But what about our own familiar and beloved 13th b’ak’tun? Back across the pond, we unfortunately just miss out claiming William Shakespeare’s final works as ours– he was a man of the 12th b’ak’tun, which began in mid-June 1224. (If you want to bookend Shakespeare with someone at the beginning of his b’ak’tun, you can try St. Francis of Assisi; it’s also less than a decade after the signing of the Magna Carta.) Thy year 1618 is actually a pretty decent time to suggest that a new era began. It’s about half a year after Johannes Kepler developed the third law of planetary motion — which, being so elementary, I won’t bother describing to you — and a month before the execution of Sir Walter Raleigh, famous tobacco merchant.
It’s also less than a year before the Virginia House of Burgesses, the first representative assembly in the Americas, first convened in Jamestown. (Actually, I have no idea whether the Maya or the Olmecs — who actually created the “Long Count” Calendar — or their peer societies had representative assemblies. Sadly, you know what I meant.) With the settlement of Jamestown came the introduction of the trans-Atlantic slave trade — pardon me, that would be the “kidnapped African indentured servant trade” for a few decades, prior to the establishment of chattel slavery in the Virginia. But it’s two years later that something so era-marking that even schoolchildren know about it took place: on November 21, the Pilgrim’s ship Mayflower lands on Cape Cod, and then on December 21 — 392 years to the day before the turning of the b’ak’tuns! — that they land on Plymouth Rock. And so you have Puritanism here as well.
Hell of a way to start a b’ak’tun, isn’t it?
So: looking back to that 1618-1620 area as a marker, do we have any resolutions to make? Anything bad happen for which we’d like to make amends between now and March 2407? (By the way, the 15th b’ak’tun will end almost midway in the year 2801. That’s when I’d look for an apocalypse, if you ask me: right around a nice round number.) On the one hand, you have Kepler and Raleigh; on the other, you have Jamestown (democracy and slavery) and Plymouth (Calvinism and literature) on Anglo-American shores. If we want to pledge to do better in the next several centuries, there are some good ideas to concentrate on there — science, democracy, literature, beheading tobacco vendors.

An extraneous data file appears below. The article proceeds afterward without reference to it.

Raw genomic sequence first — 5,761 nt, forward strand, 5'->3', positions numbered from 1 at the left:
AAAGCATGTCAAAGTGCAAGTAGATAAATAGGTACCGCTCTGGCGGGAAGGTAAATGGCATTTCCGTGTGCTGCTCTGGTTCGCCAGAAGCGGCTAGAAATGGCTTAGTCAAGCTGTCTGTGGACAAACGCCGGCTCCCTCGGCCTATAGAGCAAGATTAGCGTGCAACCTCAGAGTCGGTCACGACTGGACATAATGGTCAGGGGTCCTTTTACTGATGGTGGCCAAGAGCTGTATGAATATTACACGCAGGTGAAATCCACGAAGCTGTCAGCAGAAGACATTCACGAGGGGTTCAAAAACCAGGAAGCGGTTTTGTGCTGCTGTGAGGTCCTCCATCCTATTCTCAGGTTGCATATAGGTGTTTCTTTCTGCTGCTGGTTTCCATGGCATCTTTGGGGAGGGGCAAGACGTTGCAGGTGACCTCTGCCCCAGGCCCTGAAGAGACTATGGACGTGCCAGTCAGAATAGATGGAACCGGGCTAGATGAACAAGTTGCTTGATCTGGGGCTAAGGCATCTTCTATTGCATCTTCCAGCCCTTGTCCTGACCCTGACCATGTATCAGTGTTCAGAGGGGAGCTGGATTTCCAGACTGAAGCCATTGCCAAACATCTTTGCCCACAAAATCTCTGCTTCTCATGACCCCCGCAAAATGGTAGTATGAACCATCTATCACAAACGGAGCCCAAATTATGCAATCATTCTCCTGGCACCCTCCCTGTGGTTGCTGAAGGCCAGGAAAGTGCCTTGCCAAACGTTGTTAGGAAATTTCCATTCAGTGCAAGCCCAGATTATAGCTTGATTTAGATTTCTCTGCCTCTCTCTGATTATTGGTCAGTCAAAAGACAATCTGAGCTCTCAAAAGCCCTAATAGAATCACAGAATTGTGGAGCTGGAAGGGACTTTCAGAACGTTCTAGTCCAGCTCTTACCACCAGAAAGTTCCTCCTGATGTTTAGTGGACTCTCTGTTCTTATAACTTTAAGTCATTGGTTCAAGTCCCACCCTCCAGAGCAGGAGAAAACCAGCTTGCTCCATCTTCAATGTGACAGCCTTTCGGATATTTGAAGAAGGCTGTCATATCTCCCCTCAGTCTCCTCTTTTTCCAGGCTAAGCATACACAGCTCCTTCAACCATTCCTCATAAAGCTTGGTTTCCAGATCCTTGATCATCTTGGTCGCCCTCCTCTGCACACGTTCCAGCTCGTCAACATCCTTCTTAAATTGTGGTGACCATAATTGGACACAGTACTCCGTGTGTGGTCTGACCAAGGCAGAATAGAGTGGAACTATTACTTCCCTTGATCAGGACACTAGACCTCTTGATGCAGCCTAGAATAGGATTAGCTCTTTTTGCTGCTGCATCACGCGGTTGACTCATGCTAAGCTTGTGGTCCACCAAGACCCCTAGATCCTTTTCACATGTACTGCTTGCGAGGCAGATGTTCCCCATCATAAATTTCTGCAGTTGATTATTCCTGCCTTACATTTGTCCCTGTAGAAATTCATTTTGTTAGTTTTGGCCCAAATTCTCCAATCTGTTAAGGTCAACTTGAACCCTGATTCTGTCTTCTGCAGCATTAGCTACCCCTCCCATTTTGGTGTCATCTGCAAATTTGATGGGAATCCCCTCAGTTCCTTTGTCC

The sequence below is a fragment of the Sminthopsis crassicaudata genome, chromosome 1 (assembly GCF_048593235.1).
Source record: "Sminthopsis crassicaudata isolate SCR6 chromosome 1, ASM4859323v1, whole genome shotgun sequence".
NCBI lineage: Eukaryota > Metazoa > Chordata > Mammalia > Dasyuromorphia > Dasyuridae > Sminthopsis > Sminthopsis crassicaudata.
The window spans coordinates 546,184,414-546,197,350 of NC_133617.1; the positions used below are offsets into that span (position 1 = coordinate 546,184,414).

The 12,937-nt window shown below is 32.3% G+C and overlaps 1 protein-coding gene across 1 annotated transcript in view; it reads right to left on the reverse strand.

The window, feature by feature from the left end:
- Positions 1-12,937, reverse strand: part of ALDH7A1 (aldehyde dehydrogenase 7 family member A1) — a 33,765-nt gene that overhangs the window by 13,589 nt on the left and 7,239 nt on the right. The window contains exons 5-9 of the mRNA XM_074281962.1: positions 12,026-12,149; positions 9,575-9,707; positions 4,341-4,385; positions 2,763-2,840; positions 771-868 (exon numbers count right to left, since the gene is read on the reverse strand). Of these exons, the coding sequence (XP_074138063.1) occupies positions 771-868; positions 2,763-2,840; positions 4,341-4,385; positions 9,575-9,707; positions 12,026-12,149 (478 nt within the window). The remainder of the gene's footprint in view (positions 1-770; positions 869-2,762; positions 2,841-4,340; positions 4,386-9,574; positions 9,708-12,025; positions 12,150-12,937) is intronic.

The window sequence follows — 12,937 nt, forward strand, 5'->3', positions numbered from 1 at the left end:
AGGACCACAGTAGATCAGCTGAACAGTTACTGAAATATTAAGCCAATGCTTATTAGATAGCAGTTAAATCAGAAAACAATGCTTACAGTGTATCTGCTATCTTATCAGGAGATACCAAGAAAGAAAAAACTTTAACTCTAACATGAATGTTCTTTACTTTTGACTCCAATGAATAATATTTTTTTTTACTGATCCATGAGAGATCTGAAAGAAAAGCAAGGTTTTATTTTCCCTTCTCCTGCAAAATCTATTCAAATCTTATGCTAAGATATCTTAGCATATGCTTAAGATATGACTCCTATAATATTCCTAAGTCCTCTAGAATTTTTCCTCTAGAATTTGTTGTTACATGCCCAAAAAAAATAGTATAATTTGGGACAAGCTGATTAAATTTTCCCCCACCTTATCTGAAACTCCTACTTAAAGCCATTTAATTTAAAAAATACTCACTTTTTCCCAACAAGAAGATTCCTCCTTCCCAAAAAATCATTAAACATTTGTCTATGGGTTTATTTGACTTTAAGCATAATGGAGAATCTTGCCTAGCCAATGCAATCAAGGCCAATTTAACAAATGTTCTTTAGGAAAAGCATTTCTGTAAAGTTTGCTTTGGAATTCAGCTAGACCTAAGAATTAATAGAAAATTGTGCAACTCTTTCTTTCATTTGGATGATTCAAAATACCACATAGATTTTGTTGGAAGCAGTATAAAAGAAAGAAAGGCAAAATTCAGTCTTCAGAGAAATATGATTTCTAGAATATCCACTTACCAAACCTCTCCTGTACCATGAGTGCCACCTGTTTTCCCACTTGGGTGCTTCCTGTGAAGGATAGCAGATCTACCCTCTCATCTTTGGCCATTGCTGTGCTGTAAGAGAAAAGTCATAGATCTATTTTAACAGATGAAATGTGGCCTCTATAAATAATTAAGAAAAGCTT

I like considering the procession of b’ak’tuns because it connects me to bygone days, makes me think. It’s an honor, in a way, to be present at the end of the big One Three. I hope to be around to contemplate the experience in retrospect next week. But what is strangest to me about thinking about the passage of the b’ak’tun is the connection between our day and the year 2407, whose denizens I can barely imagine. And that, in turn, makes me think of the wild audacity of the Maya civilization, seeing connections and coherence in periods of 394 years apart. It’s an admirable act of connectedness with the far past and far future — an inclination that allows me to identify with these people long past.
Happy New b’ak’tun, everyone! Don’t go driving around 3 a.m.; you don’t know who’s out there! (I sure hope some people read this. In fact, I sure hope that they have more than six hours to do so!)